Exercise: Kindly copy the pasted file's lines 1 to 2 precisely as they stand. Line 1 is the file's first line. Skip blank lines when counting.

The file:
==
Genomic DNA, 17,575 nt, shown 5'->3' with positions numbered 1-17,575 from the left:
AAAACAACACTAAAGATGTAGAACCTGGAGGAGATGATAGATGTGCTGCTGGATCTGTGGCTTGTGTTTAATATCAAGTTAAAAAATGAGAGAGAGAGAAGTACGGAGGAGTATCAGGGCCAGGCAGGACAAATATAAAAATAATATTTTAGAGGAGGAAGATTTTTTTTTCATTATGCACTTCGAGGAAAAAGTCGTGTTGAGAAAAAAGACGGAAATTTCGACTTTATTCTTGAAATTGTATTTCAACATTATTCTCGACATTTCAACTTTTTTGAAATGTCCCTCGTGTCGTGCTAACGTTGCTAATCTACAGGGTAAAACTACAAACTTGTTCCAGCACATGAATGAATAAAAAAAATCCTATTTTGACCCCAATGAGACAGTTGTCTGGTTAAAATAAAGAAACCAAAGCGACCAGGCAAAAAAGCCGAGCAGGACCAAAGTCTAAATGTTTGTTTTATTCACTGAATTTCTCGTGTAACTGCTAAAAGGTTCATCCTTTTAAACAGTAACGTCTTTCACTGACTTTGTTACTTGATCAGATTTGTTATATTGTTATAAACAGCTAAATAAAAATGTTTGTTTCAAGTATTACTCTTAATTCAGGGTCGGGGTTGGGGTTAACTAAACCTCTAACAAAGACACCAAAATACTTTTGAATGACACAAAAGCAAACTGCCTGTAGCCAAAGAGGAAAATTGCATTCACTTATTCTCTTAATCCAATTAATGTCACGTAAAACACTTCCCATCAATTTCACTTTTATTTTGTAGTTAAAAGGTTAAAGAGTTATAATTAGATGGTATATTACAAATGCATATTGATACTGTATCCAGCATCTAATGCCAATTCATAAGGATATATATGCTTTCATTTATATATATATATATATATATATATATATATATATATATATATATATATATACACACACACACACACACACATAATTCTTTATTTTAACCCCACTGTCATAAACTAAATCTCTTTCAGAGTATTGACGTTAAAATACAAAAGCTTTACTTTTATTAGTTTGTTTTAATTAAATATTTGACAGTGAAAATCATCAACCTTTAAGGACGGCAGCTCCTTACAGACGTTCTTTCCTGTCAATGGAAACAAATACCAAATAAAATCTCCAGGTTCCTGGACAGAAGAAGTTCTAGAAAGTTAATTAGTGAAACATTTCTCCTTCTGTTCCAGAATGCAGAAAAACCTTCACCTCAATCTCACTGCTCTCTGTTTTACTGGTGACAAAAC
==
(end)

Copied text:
Genomic DNA, 17,575 nt, shown 5'->3' with positions numbered 1-17,575 from the left:
AAAACAACACTAAAGATGTAGAACCTGGAGGAGATGATAGATGTGCTGCTGGATCTGTGGCTTGTGTTTAATATCAAGTTAAAAAATGAGAGAGAGAGAAGTACGGAGGAGTATCAGGGCCAGGCAGGACAAATATAAAAATAATATTTTAGAGGAGGAAGATTTTTTTTTCATTATGCACTTCGAGGAAAAAGTCGTGTTGAGAAAAAAGACGGAAATTTCGACTTTATTCTTGAAATTGTATTTCAACATTATTCTCGACATTTCAACTTTTTTGAAATGTCCCTCGTGTCGTGCTAACGTTGCTAATCTACAGGGTAAAACTACAAACTTGTTCCAGCACATGAATGAATAAAAAAAATCCTATTTTGACCCCAATGAGACAGTTGTCTGGTTAAAATAAAGAAACCAAAGCGACCAGGCAAAAAAGCCGAGCAGGACCAAAGTCTAAATGTTTGTTTTATTCACTGAATTTCTCGTGTAACTGCTAAAAGGTTCATCCTTTTAAACAGTAACGTCTTTCACTGACTTTGTTACTTGATCAGATTTGTTATATTGTTATAAACAGCTAAATAAAAATGTTTGTTTCAAGTATTACTCTTAATTCAGGGTCGGGGTTGGGGTTAACTAAACCTCTAACAAAGACACCAAAATACTTTTGAATGACACAAAAGCAAACTGCCTGTAGCCAAAGAGGAAAATTGCATTCACTTATTCTCTTAATCCAATTAATGTCACGTAAAACACTTCCCATCAATTTCACTTTTATTTTGTAGTTAAAAGGTTAAAGAGTTATAATTAGATGGTATATTACAAATGCATATTGATACTGTATCCAGCATCTAATGCCAATTCATAAGGATATATATGCTTTCATTTATATATATATATATATATATATATATATATATATATATATATATATATATACACACACACACACACACACATAATTCTTTATTTTAACCCCACTGTCATAAACTAAATCTCTTTCAGAGTATTGACGTTAAAATACAAAAGCTTTACTTTTATTAGTTTGTTTTAATTAAATATTTGACAGTGAAAATCATCAACCTTTAAGGACGGCAGCTCCTTACAGACGTTCTTTCCTGTCAATGGAAACAAATACCAAATAAAATCTCCAGGTTCCTGGACAGAAGAAGTTCTAGAAAGTTAATTAGTGAAACATTTCTCCTTCTGTTCCAGAATGCAGAAAAACCTTCACCTCAATCTCACTGCTCTCTGTTTTACTGGTGACAAAAC